Category Archives: Graphing

Graphing an Exponential Equation by Transformations

Example: For the function below.  Graph using transformations.  Find the y-intercept.  State the horizontal asymptote and the domain and range.

f(x)=-2^{x+2}+2

First we must examine the base function y=2^x

Graph using plotting points.  We can use the standard set of x-values to find ordered pairs.

xy
-22^(-2)=1/4
-12^(-1)=1/2
02^0=1
12^1=2
22^2=4

The graph below shows the points plotted and the line that connects them.  This graph has a horizontal asymptote at y=0.  The domain is (- infty, infty)  and the range is (0, infty)

 

Analyze the transformations.

f(x)=-2^{x+2}+2

The +2 in the exponent shifts the graph left 2 units.

The – in the front of the base reflects the graph over the x-axis.

The +2 next to the base shifts the graph and the horizontal asymptote up two units.

You can see the graph after the transformations.

The horizontal asymptote is y=2.  The domain is (- infty, infty)  and the range is (- infty, 2)

To find the y-intercept we let x=0.

f(0)=-2^{0+2}+2

f(0)=-(2^{2})+2

f(0)=-(4)+2

f(0)=-4+2

f(0)=-2

Thus the y-intercept is (0,-2)

 

 

Quadratic Function

Example: Rewrite the given quadratic function in standard form by completing the square.  Then state the domain, range, vertex, x-intercepts, y-intercept, the orientation (opens up or opens down), and the axis of symmetry.  Finally graph the function.

f(x)=-x^2-2x+8

Solution:

Rewrite function in standard form.

f(x)=-x^2-2x+8

f(x)=-(x^2+2x)+8

f(x)=-(x^2+2x+1)+8+1

f(x)=-(x+1)^2+9

Here is a youTube video that demonstrations the process.

Find the vertex.

When the quadratic function is written in standard form you can identify the vertex as (h,k).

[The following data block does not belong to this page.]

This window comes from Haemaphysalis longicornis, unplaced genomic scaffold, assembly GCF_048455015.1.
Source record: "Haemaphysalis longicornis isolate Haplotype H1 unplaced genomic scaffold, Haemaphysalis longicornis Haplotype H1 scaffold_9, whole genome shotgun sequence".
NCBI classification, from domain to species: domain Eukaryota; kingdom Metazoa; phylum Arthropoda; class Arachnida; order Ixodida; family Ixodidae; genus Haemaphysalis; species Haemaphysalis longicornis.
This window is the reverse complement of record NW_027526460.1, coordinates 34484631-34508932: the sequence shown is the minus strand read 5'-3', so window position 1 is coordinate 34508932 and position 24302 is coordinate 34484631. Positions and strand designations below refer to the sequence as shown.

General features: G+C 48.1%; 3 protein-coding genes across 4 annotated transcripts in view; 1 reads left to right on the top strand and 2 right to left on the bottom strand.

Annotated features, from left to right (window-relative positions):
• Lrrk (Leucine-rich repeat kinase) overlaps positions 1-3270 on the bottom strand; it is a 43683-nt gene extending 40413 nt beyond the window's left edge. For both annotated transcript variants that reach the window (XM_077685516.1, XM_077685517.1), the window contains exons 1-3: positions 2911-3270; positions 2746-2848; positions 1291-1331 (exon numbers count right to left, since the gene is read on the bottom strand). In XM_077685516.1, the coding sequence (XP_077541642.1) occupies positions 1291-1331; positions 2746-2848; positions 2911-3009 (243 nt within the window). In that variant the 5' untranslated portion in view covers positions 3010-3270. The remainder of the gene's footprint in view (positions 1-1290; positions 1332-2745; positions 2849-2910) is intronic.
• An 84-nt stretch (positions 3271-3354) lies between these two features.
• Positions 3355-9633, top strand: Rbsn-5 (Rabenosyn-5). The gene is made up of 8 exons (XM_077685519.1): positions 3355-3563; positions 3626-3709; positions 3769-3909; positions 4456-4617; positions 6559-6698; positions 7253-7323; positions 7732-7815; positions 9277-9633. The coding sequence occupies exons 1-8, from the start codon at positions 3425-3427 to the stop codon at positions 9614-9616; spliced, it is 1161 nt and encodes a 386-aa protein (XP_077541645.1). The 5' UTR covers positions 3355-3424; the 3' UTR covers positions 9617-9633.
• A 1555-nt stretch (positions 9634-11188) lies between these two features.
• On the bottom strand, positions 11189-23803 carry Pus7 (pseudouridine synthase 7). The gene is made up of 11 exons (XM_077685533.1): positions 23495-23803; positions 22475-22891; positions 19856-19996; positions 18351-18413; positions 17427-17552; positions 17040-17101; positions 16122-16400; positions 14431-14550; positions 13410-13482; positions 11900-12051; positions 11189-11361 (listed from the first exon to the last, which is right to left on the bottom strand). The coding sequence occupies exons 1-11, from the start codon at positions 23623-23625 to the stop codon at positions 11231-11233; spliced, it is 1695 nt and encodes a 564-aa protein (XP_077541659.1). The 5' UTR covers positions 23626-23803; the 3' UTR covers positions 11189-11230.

f(x)=a(x-h)^2+k

f(x)=-(x+1)^2+9

The vertex of the quadratic function is (-1,9).

Find the orientation.

The leading coefficient of the quadratic function is negative so the parabola opens down.

Find the y-intercept.

To find a y-intercept let x=0.

f(0)=-(0+1)^2+9

f(0)=-(1)^2+9

f(0)=-1+9

f(0)=8

The y-intercept is (0,8).

Find the x-intercept.

To find an x-intercept let y=0 or f(x)=0.

0=-(x+1)^2+9

0-9=-(x+1)^2+9-9

-9=-(x+1)^2

{-9}/{-1}={-(x+1)^2}/{-1}

9=(x+1)^2

sqrt{9}=sqrt{(x+1)^2}

pm 3=x+1

-1 pm 3=x+1-1

-1 pm 3=x

-1 + 3=x or -1 - 3=x

2=x or -4=x

Find the axis of symmetry.

The axis of symmetry is a vertical line that passes through the vertex.  Since the vertex is (-1,9) the axis of symmetry is x=-1.

Graph the function.

Plot the intercepts and the vertex.

Since the vertex is the highest point we can draw the parabola using the peak at the vertex.

Find the domain and range.

The domain is (- infty, infty).

The range is (  - infty, 9 {}{]}.

Finding the Midpoint

The Midpoint Formula

Suppose A is ( x_1,   y_1) and B is ( x_2,    y_2)

The midpoint of the line segment joining points A and B is given by the following formula.

( {x_1+x_2}/2,   {y_1+y_2}/2)

Example: Find the midpoint of a line segment joining points A and B.

Point A is ( 4, -2) and point B is ( -8, 3)

The x coordinate of the midpoint can be found by averaging the x-values of point A and B.  The y-coordinate of the midpoint can be found by averaging the y-values of point A and B.

( {4+(-8)}/2,   {-2+3}/2)

( {-4}/2,   {1}/2)

( -2,   {1}/2)

X-intercepts and Y-intercepts

An x-intercept is where the graph touches or crosses the x-axis.

A y-intercept is where the graph touches of crosses the y-axis.

In this picture, the graph crosses the x-axis at the ordered pair (2, 0).  Since every ordered pair on the x-axis has a y coordinate of zero we can let y=0 to find x-intercepts.

To find an x-intercept: Let y=0 and solve for x.

In this picture, the graph crosses the y-axis at the ordered pair (0, 6).  Since every ordered pair on the y-axis has a x coordinate of zero we can let x=0 to find y-intercepts.

To find an y-intercept: Let x=0 and solve for y.